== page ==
I have no clue. I am in all my fairy tales in one form or another. I’d probably like to be a unicorn or some magical creature.

  1. What is your greatest writing weakness?

I don’t know. The hardest part about writing novels for me is getting the climax right. Not so much a weakness but the biggest challenge. Sometimes I feel I nail it and it’s perfect. But in some of my novels I really struggled, and I feel I could have done better.

  1. What inspired you to write fantasy/fairy tales?

I’ve read fantasy all my life and was greatly influenced by Ray Bradbury’s stories growing up. I always wanted to write in that genre. However, after writing some psychological mysteries, I came across G. K. Chesterton’s Orthodoxy, and he has a chapter in that book all about fairy tales. That is when I got excited about writing fairy tales specifically, because they have such incredible power through use of metaphor and archetype to reach readers’ hearts. 

  10.  Are you a fan of the Game of Thrones series?

I’ve read the first three books in the series. Martin is a master at scene structure, and I encourage any writer who wants to really see what great scenes are to study his books. I could teach my entire scene-writing workshop using his scenes as examples.

I hope you’ve enjoyed learning about C.S. Lakin. To learn more visit her website/twitter ( You can find her books at

Magyk: A Review

July 26, 2010

It’s summer time.  My synapses are firing in heat-induced slow motion.  Edit that chapter or compose a coherent sentence, I think not.  But it is a perfect day to flop on the couch with a cool drink in one hand and a good book in the other.  Ah, yes, time for summer reading.

My kids have an ongoing competition to see who can read the most.  My son currently holds the lead at nine novels, but my daughter isn’t far behind.  I’m the laggard in the group at a mere four since mid-June.  And our favorite summer reading fare?  The MG/YA novel.

I’ve just finished Angie Sage’s Magyk, the first book in her Septimus Heap series.  My kids adore this series and have read each book numerous times as the dog-eared pages attest.  They own all five books published so far.  I expect that there will be seven in total.  Despite their enthusiastic recommendations (They loved the humor!), I was hesitant.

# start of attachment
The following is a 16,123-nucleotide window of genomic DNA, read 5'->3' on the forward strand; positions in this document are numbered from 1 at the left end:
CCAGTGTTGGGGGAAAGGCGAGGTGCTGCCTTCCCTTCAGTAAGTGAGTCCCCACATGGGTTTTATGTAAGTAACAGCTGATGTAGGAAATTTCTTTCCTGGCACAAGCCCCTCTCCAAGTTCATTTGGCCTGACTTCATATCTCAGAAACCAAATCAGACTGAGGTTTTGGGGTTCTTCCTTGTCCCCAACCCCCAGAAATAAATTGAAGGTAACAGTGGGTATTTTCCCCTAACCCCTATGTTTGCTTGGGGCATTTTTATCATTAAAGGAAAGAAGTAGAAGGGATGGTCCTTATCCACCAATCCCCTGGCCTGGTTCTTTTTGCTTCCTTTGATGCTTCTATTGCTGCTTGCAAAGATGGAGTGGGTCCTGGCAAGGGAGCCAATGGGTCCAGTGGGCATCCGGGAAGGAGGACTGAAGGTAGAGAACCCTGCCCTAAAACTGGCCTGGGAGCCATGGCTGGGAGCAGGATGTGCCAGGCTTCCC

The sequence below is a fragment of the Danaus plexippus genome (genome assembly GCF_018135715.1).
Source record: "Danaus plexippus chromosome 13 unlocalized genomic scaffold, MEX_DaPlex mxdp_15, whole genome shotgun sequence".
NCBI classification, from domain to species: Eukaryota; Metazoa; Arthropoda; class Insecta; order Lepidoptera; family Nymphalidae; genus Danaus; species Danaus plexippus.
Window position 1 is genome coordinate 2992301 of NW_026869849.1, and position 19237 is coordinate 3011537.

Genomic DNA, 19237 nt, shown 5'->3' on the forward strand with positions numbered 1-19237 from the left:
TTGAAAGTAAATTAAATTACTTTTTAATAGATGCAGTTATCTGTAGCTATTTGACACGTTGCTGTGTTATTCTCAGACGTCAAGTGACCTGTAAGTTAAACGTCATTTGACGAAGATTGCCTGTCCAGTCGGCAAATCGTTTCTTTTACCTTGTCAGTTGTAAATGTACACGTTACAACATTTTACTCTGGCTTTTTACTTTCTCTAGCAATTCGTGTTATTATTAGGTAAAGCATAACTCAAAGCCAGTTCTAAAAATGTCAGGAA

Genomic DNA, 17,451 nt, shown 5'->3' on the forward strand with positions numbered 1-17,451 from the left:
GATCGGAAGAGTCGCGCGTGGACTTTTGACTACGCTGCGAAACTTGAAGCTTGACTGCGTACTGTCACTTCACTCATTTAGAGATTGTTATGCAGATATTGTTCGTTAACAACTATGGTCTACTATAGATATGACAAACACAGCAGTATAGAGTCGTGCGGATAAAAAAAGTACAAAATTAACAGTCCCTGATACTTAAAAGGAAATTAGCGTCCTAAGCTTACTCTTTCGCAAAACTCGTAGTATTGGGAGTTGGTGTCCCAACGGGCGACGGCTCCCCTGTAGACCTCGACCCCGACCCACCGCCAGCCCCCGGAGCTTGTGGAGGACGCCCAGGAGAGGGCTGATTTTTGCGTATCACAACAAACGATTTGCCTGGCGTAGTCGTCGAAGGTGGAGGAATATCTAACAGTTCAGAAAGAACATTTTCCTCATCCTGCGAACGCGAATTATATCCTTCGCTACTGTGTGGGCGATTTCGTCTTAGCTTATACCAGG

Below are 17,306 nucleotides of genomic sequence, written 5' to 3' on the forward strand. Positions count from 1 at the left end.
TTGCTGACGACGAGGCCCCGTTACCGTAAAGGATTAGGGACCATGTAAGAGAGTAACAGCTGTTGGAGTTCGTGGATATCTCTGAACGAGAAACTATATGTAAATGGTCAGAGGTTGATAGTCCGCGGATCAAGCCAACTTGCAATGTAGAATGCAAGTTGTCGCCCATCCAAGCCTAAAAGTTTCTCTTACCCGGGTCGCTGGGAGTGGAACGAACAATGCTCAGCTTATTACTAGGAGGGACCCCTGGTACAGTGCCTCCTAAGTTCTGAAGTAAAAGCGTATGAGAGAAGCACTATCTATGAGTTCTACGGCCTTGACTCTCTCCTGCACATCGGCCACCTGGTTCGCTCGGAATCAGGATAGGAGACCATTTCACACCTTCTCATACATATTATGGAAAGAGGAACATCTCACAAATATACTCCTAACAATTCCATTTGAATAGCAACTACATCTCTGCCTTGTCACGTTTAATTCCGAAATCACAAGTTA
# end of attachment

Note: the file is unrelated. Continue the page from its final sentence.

Septimus Heap was born the seventh son of a seventh son, destined to be a wizard with great magical powers.  But the newborn boy is declared dead and spirited away shortly after birth.  In his place, the Heaps are given a foundling baby girl to raise her as their own.  When the girl’s life is threatened by assassins, the Heaps must protect her and in the process discover what really happened to their infant son.

Author Angie Sage tells the tale via an omniscient narrator.  With no single point of view, this makes it difficult to latch on to the plight of the characters or to identity the main protagonist.  I found the start slow and the constant head-hopping distracting.  (At one point, we were even inside the head of Maxie, the Heap’s family dog.  My kids found this hilarious.)  I was about to give up, but my crew persuaded me to stick with it. 

For me, the story picked up with the arrival of the Hunter.  Now the stakes were clear: I had a villain to oppose and a protagonist to cheer for.  From this point on, the plot unrolled at a speedy clip right up until the satisfying ending.  Along the way, I enjoyed the humor and Sage’s engaging cast of characters.

Collectively, we give Magyk five out of six thumbs up.  (Maxie the wolfhound gives it seven gobs of dog drool.  If you haven’t already guessed, seven is an important number in this series.)

Summer Reading

July 9, 2009

One of the pleasures of vacation is curling up with a good read.  This summer’s reading fare?  The MG/YA novel.  Both of my teens are into fantasy, so all three of us enjoyed reading and passing around the books we had chosen.

I chose Susan Cooper’s Over Sea Under Stone, the first novel in her Dark is Rising series.  This one is classic fantasy in the vein of C.S. Lewis.  Although slow to start, the plot picked up with the discovery of an old map.  From then on, it was a real page-turner as the Drew children raced one step ahead of their enemies in a classic Arthurian-inspired quest.

For my second selection, I traded with my son for Sea of Monsters, Book Two of Rick Riordan’s Olympian series. My daughter gave me a hard time for starting with the second book, but I argued that I should be able to pick up any series on book two and still be able to follow the plot.  Riordan didn’t disappoint. His book was written in a modern style – first person narrative, lots of voice, and humor (which my son loved). Of course, there was the requisite quest and a cadre of kid heroes, but with a clever twist on classical mythology.  This was especially interesting to me as I’m currently working on my own twisted version of the Cyclops myth.

Not only was this fun reading, but also educational from a writer’s standpoint. The authors wrote in two very different styles.  I noted how both told satisfying stories while planting the seeds of an overall arc for their respective series.  And I gathered ideas as I prepared to revise my own middle-grade fantasy, gaining insight into what works in my novel and what still needs attention.

I’m ready to delve into another book, but my daughter hasn’t finished with her selection yet.

What are you reading this summer?  How does it inform your writing?